Empowering Design Practices is a seven-year action research project to support and explore how community-led design can help empower those who look after historic places of worship to create more open, vibrant and sustainable places.

Project date: 2014-2021

The Story

This seven-year collaborative research project is the largest project in the Design and Communities strand funded by the Arts and Humanities Research Council (AHRC). It explores how community-led design can help empower those who look after historic places of worship to create more open, vibrant and sustainable places that respect and enhance their heritage. Working within this context, the project aims to develop tools, resources and training to support community-led design practice and research to support any community-led design process for the built environment. The project is a collaboration between  The Open University, The Glass-House Community Led Design, Historic England, National Lottery Heritage Fund, Historic Religious Buildings Alliance, working with consultants Stephen Smith (Wright & Wright Architects), Leo Care (Live Works) and Becky Pane.

Understanding community-led design in historic places of worship
EDP is exploring the current landscape of historic places of worship and communities leading change within them through a combination of desk research and interviews, building visits and workshops with groups. We hope to understand what values inspire and hinder the wider use of historic places of worship and what benefits and impacts community-led design practices can bring.

Developing new practices
Working with live projects, we are co-designing new practices and providing hands-on support to communities to help them lead projects to transform their historic places of worship. In this work we draw on a variety of design and other creative research methods to investigate how inclusive design processes can support a diverse spectrum of people, organisations and places.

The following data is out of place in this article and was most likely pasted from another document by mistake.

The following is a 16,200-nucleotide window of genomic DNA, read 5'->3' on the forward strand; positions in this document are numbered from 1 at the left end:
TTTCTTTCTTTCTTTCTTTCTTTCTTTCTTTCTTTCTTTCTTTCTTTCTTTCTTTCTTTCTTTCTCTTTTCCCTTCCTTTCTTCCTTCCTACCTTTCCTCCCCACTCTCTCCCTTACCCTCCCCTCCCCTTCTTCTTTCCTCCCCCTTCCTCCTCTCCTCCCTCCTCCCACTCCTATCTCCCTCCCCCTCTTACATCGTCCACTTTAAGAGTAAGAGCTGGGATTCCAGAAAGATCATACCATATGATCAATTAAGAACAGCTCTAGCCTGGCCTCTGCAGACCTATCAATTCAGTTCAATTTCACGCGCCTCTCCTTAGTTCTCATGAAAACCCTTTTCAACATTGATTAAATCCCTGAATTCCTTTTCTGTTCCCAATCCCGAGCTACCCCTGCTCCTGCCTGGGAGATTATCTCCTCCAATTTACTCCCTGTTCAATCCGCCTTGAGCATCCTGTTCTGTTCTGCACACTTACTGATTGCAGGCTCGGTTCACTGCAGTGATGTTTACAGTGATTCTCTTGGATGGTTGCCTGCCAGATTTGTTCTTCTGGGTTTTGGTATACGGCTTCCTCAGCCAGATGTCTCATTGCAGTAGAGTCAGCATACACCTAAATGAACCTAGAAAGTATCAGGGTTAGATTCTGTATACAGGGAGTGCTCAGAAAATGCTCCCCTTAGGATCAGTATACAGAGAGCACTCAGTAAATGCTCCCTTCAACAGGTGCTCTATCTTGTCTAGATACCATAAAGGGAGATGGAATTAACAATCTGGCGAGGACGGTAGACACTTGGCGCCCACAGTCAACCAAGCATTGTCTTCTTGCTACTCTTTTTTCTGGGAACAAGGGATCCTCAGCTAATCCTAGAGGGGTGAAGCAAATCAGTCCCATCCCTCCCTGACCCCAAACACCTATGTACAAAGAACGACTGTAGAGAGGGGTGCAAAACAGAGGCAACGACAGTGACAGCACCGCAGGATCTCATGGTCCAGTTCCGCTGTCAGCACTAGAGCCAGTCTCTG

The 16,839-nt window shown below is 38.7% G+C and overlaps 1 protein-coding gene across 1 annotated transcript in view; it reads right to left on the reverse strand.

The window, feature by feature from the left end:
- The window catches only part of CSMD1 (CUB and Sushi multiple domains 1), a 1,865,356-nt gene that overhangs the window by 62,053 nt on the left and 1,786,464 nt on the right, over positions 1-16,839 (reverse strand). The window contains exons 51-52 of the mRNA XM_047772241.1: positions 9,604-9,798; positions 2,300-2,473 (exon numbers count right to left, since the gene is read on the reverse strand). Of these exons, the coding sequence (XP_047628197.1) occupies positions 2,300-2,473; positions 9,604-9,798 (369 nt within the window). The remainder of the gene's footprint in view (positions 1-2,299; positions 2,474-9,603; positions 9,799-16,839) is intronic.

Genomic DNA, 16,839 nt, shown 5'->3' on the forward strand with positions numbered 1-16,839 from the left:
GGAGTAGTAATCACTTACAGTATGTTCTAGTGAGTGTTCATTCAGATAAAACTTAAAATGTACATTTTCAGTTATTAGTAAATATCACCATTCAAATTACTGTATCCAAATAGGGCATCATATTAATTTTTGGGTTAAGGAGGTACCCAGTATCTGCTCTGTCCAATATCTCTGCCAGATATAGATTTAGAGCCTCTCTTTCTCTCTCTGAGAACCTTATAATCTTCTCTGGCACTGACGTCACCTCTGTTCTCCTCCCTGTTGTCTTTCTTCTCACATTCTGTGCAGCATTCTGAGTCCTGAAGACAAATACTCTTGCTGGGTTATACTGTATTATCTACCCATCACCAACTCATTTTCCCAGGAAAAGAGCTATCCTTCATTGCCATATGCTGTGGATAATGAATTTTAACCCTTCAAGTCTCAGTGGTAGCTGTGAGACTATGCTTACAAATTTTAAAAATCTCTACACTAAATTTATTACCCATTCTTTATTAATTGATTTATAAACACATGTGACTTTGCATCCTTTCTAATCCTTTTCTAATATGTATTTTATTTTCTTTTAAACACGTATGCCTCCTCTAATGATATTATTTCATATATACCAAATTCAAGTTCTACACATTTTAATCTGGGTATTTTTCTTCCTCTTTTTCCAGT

The project team has worked with over 60 places of worship around the country, including extensive collaborations throughout the project with:
ISRAAC Somali Community Association, Sheffield
Bow Church, Bow, London
St Peter’s Church, Chester

Building national capacity for community-led design practice
Drawing on learning from the project and the practices of partners, we are developing open educational resources and training for students, communities and the professionals and support bodies who work with them.


This project has seen us work with over 60 places of worship around the country in a variety of ways. The project team has worked together to:

  • deliver 65 workshops and events
  • support 55 communities of multiple faiths and denominations
  • provide direct training and specialist support to 410 people
  • directly engage 1250 members of the public in design-related public activities
  • support 6 student projects linking The University of Sheffield and UCL Bartlett with community-led design projects in historic places of worship
  • developed a wide spectrum of training modules and practical resources for community groups, professionals and students.

Mid-term review

In May 2017, the Open University contracted an independent consultant, Ashley Jay Brockley of Green Spiral Consulting, to conduct a mid-term impact review for the Empowering Design Practices research project. The objective of the work was to review the impact of the project on local groups, organisations and institutions that have engaged in project activities, and to inform the development of a framework for capturing and evaluating impact in the long term. The review covered project activities delivered up to the end of August 2018.